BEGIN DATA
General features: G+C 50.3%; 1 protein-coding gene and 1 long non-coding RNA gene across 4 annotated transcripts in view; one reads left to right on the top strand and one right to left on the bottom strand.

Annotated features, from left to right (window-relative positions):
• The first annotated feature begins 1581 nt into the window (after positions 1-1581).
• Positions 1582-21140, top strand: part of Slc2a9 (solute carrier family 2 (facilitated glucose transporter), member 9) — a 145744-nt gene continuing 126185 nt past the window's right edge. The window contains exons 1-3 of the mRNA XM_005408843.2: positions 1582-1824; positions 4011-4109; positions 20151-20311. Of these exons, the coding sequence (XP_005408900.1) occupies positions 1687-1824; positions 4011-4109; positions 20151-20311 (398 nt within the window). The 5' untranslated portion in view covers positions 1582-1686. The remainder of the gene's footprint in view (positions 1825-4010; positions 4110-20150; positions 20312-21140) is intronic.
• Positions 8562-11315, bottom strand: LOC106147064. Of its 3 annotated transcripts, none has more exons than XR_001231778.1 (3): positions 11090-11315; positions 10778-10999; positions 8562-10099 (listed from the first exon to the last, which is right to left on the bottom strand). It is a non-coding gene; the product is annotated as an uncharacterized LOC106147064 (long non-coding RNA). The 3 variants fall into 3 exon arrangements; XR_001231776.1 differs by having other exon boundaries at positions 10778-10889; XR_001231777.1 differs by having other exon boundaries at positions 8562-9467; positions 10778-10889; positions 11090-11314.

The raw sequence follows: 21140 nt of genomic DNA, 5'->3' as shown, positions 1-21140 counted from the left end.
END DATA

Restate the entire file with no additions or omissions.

General features: G+C 50.3%; 1 protein-coding gene and 1 long non-coding RNA gene across 4 annotated transcripts in view; one reads left to right on the top strand and one right to left on the bottom strand.

Annotated features, from left to right (window-relative positions):
• The first annotated feature begins 1581 nt into the window (after positions 1-1581).
• Positions 1582-21140, top strand: part of Slc2a9 (solute carrier family 2 (facilitated glucose transporter), member 9) — a 145744-nt gene continuing 126185 nt past the window's right edge. The window contains exons 1-3 of the mRNA XM_005408843.2: positions 1582-1824; positions 4011-4109; positions 20151-20311. Of these exons, the coding sequence (XP_005408900.1) occupies positions 1687-1824; positions 4011-4109; positions 20151-20311 (398 nt within the window). The 5' untranslated portion in view covers positions 1582-1686. The remainder of the gene's footprint in view (positions 1825-4010; positions 4110-20150; positions 20312-21140) is intronic.
• Positions 8562-11315, bottom strand: LOC106147064. Of its 3 annotated transcripts, none has more exons than XR_001231778.1 (3): positions 11090-11315; positions 10778-10999; positions 8562-10099 (listed from the first exon to the last, which is right to left on the bottom strand). It is a non-coding gene; the product is annotated as an uncharacterized LOC106147064 (long non-coding RNA). The 3 variants fall into 3 exon arrangements; XR_001231776.1 differs by having other exon boundaries at positions 10778-10889; XR_001231777.1 differs by having other exon boundaries at positions 8562-9467; positions 10778-10889; positions 11090-11314.

The raw sequence follows: 21140 nt of genomic DNA, 5'->3' as shown, positions 1-21140 counted from the left end.